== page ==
During the thirteenth century several popes had intervened in these controversies [about poverty and property], generally to support the Franciscans against their critics. Pope John XXII, however, intervened drastically on the other side. In several decretals issued between 1322 and 1324 he decreed that the Franciscans must themselves become the legal owners of the property they used and appeared to condemn as heresy the Franciscan doctrine that Christ and the Apostles had owned no property. Initially, Ockham steered away from active involvement in this conflict. But when ordered to read the relevant documents by his superiors in the Order, brother William came to the reluctant yet firm conclusion that John XXII had himself become a heretic. Most members of the Franciscan Order submitted to the Pope's decrees, but in 1328 the head of the Order (Michael of Cesena) and several others including William of Ockham broke with John XXII and eventually sought the protection of the "Roman Emperor", Ludwig of Bavaria, who was already in dispute with John XXII. (The pope claimed that no one could become Roman Emperor without the pope's approval and had excommunicated Ludwig for exercising imperial powers without approval; Ludwig had been elected by a majority of the Electors of the Empire and had defeated the other candidate in battle.) For most of the rest of his life Ockham lived in Munich (Ludwig's city), out of the pope's reach. There he produced various writings against John XXII and Benedict XII, including:

  • The Work of Ninety Days, a large work (about 600 pages in the modern edition) in which Ockham reports the answers made by the dissident Franciscans to John XXII's answer to Michael of Cesena's criticisms of John's decrees relating to the Franciscan life. (translation: electronic editionprinted edition).
  • A Letter to the Friars Minor, addressed to the 1334 general meeting of the Franciscan Order (i.e. of those who had submitted to the pope), explaining why he was not with them.
  • Against Benedict, against the pope who succeeded John XXII when he died.
  • Eight Questions on the Power of the Pope, reporting and comparing various opinions on the powers of the pope in relation to the Roman Empire.
  • A short discourse on the tyrannical government over things divine and human, but especially over the Empire and those subject to the Empire, usurped by some who are called Highest Pontiffs [i.e. Popes].
  • On the Power of Emperors and Pontiffs. This little treatise, written in the final months of Ockham's life, was a kind of "apologia" for his religious and political anti-papal activism.
So what's the connection to the English Reformation? About six years ago, a collection of William of Ockham's works was found in the library at Lanhydrock in Cornwall, and researchers found annotations in the book that referenced texts that supported Henry VIII's efforts to establish his own authority over spiritual matters in England over the the pope's (at that time Clement VII). As this post on the Discover Britain website describes the discovery in 2015:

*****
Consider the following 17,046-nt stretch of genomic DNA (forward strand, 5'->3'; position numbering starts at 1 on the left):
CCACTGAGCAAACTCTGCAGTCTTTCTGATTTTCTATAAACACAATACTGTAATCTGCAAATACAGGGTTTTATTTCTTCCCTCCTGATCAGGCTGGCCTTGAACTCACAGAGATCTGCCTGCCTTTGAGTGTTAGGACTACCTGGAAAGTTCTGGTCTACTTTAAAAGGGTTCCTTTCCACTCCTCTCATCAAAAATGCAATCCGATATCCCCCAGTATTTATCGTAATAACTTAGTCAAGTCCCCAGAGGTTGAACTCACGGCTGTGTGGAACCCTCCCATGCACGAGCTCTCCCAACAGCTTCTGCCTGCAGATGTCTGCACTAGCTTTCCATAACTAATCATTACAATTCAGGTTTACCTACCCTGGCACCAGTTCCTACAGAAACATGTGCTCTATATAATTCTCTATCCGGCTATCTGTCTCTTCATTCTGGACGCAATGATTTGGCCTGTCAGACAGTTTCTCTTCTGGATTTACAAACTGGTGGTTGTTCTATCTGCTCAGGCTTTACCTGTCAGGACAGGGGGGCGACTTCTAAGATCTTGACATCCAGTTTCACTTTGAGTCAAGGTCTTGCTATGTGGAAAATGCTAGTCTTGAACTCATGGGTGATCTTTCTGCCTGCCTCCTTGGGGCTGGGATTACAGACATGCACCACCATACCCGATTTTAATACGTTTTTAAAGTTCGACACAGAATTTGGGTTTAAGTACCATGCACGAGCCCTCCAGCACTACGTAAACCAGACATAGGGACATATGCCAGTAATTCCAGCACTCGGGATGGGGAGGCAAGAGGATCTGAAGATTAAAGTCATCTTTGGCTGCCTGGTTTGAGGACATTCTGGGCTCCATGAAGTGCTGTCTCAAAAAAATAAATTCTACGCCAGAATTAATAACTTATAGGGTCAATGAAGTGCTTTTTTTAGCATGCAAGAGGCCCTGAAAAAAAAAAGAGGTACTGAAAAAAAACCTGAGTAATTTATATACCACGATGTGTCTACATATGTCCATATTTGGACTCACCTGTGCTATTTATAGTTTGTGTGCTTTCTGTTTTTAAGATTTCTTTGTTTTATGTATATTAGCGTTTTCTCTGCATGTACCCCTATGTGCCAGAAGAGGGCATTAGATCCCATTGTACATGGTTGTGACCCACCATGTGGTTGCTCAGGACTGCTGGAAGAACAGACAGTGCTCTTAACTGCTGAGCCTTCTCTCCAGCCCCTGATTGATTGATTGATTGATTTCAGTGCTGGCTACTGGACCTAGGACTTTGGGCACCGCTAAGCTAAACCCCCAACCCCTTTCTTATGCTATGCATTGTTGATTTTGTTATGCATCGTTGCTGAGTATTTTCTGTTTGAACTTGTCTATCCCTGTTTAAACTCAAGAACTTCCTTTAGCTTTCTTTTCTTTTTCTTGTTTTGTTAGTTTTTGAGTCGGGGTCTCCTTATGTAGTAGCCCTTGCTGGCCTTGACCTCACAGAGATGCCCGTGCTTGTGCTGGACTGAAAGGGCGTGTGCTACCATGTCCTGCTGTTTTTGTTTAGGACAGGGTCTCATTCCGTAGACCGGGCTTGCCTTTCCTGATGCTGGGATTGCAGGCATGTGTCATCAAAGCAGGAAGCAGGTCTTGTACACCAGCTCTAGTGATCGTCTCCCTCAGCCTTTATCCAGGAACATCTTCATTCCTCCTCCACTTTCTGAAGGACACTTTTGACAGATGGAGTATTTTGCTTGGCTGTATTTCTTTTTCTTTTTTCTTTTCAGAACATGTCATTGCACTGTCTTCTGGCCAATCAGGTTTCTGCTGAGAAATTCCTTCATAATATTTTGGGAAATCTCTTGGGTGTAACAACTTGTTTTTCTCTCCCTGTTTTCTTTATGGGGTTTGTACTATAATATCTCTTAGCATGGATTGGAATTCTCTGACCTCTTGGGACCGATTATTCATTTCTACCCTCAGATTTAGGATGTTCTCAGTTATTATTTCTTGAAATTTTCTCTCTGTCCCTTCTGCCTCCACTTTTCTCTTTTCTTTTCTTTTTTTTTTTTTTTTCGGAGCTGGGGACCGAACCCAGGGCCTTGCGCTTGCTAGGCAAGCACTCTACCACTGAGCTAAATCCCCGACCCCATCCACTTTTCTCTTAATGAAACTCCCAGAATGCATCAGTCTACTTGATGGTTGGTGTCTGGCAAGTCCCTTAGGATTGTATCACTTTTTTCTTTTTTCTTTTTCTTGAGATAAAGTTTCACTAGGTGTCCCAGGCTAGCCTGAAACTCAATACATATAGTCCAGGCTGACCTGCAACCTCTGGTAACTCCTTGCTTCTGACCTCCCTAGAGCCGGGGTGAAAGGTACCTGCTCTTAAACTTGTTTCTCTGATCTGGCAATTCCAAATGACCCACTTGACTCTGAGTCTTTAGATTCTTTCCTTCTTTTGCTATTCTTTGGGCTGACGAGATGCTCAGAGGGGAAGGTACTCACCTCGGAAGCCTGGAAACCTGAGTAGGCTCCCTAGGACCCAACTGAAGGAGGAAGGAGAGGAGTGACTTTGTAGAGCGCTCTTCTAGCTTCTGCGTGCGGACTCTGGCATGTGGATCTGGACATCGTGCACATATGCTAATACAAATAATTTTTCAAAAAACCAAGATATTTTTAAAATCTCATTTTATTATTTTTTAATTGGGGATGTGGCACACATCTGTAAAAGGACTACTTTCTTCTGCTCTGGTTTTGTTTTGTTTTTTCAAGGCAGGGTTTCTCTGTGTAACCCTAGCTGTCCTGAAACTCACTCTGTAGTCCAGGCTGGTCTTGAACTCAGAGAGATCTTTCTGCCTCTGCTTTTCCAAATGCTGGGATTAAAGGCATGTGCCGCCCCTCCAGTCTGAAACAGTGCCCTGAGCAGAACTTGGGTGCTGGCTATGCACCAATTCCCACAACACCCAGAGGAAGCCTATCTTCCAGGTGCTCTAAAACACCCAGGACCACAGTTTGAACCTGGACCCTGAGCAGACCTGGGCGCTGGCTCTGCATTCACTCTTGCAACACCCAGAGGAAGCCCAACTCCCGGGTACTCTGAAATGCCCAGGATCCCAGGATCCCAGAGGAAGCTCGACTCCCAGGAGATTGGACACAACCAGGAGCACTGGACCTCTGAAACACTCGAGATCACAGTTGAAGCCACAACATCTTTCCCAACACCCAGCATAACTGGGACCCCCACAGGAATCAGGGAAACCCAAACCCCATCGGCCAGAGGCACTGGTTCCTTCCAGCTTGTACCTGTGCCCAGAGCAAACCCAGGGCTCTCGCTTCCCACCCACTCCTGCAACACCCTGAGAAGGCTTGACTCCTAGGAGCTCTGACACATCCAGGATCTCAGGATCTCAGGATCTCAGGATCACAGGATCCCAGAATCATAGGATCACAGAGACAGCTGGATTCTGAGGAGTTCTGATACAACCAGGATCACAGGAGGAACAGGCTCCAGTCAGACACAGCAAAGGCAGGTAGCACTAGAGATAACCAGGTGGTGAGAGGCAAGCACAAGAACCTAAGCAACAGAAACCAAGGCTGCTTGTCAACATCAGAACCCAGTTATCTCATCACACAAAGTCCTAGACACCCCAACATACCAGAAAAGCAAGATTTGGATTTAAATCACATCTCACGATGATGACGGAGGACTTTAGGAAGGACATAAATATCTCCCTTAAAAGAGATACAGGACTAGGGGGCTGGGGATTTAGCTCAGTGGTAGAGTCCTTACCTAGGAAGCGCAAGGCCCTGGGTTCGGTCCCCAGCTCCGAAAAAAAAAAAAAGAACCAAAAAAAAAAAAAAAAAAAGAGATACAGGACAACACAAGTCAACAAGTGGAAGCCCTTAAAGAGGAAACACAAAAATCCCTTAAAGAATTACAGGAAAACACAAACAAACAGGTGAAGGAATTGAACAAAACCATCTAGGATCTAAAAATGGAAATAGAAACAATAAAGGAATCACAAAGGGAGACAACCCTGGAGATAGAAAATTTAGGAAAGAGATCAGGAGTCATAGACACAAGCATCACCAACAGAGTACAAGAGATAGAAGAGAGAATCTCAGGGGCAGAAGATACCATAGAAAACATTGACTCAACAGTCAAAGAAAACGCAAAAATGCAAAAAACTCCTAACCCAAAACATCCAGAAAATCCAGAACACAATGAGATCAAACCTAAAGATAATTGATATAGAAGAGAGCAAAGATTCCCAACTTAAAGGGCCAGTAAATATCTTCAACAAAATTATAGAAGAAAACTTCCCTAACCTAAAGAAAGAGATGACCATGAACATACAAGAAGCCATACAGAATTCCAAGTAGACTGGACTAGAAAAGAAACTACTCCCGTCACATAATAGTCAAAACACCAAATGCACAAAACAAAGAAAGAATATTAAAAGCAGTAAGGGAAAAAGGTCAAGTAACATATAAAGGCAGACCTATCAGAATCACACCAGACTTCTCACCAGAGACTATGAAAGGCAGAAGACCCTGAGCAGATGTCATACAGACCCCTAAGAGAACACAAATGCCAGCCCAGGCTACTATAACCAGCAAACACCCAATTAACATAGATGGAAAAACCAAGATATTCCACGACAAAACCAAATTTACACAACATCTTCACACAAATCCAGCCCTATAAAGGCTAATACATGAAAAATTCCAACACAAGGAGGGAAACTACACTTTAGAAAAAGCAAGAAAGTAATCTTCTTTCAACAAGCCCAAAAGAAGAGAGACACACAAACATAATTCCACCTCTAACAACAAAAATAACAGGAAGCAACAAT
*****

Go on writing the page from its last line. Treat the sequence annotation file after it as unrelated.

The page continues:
Dated 1495, the book is a summary of works by philosopher and theologian William of Ockham who was a major figure in medieval intellectual and political thought.

To help Henry VIII to gather evidence to support an annulment to his marriage, his agents scoured the country for texts such as Ockham’s which questioned the authority of the Pope and argued for the independence of the monarch.

The book at Lanhydrock contains marginal notes and marks which were made by Henry VIII’s secretarial staff to draw his attention to relevant passages.

The book has been at Lanhydrock for many years, but its direct connection to the Royal library was not known until Professor James Carley, an expert on the libraries of Henry VIII, was invited to examine some of the volumes in Lanhydrock’s collection.

Because William of Ockham thought that Pope John XXII (and his successor) had interfered in the Franciscan order and Ockham had appealed to Ludwig of Bavaria, Henry VIII's advisors found support for their monarch's authority in Ockham's works against the pope in the matter of his marriage to Catherine of Aragon.

Saint Thomas of Hereford, pray for us!

Image Credit (Public Domain): 1656 drawing by William Dugdale of ancient (13th. century?) stained glass windows then existing in the Church of St James the Great, Snitterfield, Warwickshire, showing a standing figure of Saint Thomas de Cantilupe (1220-1282), Bishop of Hereford

Image Credit (Public Domain): Unknown century 13th - Archives iconographiques du palais du Roure à Avignon


  1. Many thanks for the reference to my comments about St Thomas, I will link to this very interesting article on Once I was a Clever Boy.
    St Thomas Pray for us